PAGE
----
We are often asked what are the key things that travellers need to know when it comes to being responsible on their journeys around the world. Few people actually go out of their way to be irresponsible, after all, but sometimes we just need a few reminders about how to get things right while on the road. Responsible tourism is all about leaving a positive impact on not only the environment, but also the people who live in the places we choose to visit. The result being not only a more ethical and responsible trip when it comes to travellers’ impacts, but also a more authentic, exciting and culturally immersive one for them too. Here is a quick guide to some of our top tips on how to be a responsible traveller.
Before you book your holidayAsk to see the holiday company’s policy for responsible tourism. It should be on their website, but if it isn’t, pester them for it. It is only through customers seeking change that some organisations actually start to consider taking action themselves. The good news is that at Responsible Travel, as a market place for the world’s leading small travel companies, we insist that all our members have a responsible tourism policy. That they are fully au fait with the principles of responsible tourism and are doing their utmost to minimise negative environmental, social or cultural impacts, respect human rights and support the local economy in countries where they bring tourists.
Ask your hotel or accommodation to see if they really are as eco, green or ethical as they claim to be.
Plan your route to minimise carbon emissions – travel by train where possible, minimise internal flights and use other public transport methods when necessary. If you are booking your trip through a travel company that only connects with airports, ask them if they will support you in helping organise train travel and sorting out your transits from train stations when you arrive and depart. And if you have to fly, book direct flights avoiding transfers and stay for longer, taking fewer and longer holidays if you are going long haul.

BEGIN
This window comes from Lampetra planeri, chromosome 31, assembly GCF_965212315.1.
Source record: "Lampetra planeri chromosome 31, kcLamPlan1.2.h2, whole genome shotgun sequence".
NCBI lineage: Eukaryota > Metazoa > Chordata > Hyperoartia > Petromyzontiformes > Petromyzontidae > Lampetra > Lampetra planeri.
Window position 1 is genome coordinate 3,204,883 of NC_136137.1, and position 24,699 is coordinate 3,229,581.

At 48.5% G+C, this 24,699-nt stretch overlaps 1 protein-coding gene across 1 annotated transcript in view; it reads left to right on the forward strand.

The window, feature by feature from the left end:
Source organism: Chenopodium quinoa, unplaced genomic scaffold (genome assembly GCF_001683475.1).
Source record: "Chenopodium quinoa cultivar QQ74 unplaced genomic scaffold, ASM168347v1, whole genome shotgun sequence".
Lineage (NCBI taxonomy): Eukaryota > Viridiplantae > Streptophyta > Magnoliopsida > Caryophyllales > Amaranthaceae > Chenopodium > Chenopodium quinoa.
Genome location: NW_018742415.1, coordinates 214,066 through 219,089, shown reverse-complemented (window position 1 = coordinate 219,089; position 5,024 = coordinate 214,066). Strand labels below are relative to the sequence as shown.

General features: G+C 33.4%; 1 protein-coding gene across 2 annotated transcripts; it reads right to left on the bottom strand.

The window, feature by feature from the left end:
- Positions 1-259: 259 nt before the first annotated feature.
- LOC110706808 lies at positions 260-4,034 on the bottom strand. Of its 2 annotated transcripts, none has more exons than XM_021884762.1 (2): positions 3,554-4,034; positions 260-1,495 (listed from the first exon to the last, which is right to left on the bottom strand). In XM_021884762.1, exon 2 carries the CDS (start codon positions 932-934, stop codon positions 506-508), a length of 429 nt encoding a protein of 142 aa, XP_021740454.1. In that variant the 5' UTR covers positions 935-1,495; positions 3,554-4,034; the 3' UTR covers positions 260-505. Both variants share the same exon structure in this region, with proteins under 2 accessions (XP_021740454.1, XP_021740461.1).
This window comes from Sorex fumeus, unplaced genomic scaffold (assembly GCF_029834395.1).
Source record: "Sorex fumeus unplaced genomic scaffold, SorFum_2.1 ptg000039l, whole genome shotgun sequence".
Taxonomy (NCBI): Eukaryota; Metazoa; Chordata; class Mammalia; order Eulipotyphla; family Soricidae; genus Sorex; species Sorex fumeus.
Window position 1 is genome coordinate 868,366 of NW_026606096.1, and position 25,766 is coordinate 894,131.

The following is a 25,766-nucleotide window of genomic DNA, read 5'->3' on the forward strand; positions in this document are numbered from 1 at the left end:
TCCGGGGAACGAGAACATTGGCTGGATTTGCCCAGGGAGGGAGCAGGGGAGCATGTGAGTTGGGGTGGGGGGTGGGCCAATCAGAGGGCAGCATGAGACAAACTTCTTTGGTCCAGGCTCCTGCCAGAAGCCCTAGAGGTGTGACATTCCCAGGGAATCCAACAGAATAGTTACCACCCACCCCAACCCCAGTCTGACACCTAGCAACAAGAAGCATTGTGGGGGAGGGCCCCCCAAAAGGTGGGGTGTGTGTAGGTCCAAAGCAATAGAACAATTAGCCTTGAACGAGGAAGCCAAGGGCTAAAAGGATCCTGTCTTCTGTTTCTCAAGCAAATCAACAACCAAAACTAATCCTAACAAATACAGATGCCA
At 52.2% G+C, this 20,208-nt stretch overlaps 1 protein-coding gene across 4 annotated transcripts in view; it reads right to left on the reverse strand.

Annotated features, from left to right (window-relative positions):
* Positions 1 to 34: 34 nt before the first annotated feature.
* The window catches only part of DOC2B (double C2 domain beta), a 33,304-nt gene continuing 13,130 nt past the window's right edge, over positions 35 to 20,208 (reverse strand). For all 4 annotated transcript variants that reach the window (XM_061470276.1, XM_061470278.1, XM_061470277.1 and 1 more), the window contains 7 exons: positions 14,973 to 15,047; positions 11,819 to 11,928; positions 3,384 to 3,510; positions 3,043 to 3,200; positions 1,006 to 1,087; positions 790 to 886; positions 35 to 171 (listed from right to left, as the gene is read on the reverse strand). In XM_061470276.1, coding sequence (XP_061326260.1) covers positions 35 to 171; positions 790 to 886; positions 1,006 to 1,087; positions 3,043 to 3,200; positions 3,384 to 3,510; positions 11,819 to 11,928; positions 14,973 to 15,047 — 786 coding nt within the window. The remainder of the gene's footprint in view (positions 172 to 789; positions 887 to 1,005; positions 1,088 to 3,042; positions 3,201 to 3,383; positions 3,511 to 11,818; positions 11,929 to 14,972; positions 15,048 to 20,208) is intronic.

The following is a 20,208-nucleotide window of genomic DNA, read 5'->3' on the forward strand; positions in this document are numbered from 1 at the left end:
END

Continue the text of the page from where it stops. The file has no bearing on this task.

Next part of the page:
For many people, it is important that a travel company or accommodation has an accessibility policy, and supports travellers with special needs. From wheelchair users, visually impaired, people with autism, or those in recovery from illness. Don’t be afraid to ask that your needs are catered for. A responsible tourism holiday provider should be switched on to this, and provide barrier free and inclusive holidays when possible. And that you have all the information you need before you travel to make your holiday a happy one. For more details on this see our accessible Tourism guide.
Read up on the principles of Leave No Trace. They are mostly common sense, but it is amazing how many people travel with no sense of their footprint at all. From leaving wildflowers or shells where you find them, to hiking responsibly, there are good simple reminders on their list of seven principles.
Before you travelRead up on local cultures and learn a few words of the local language – travelling with respect earns you respect. It is amazing how far asante (Swahili), dhanyavad (Hindi) and shukran (Arabic) will get you. Our travel guides, all written by expert travel writers, are packed with cultural gems of wisdom as well as responsible tourism issues to be aware of before you go to country or certain region.
Remove all excess packaging. Although we all like to treat ourselves to bits and pieces before we travel, be aware that in many places recycling, or waste disposal full stop, is tricky. So leave packaging at home. And, even better, consider buying some things when you are there, thereby also supporting the local economy.
Bring environmentally friendly products with you, especially if travelling off the beaten track. So, this means eco friendly sun creams, soaps, deodorants and so on, if you want to keep the environment as pristine as you found it. Especially if you are going to spend a lot of time in the water.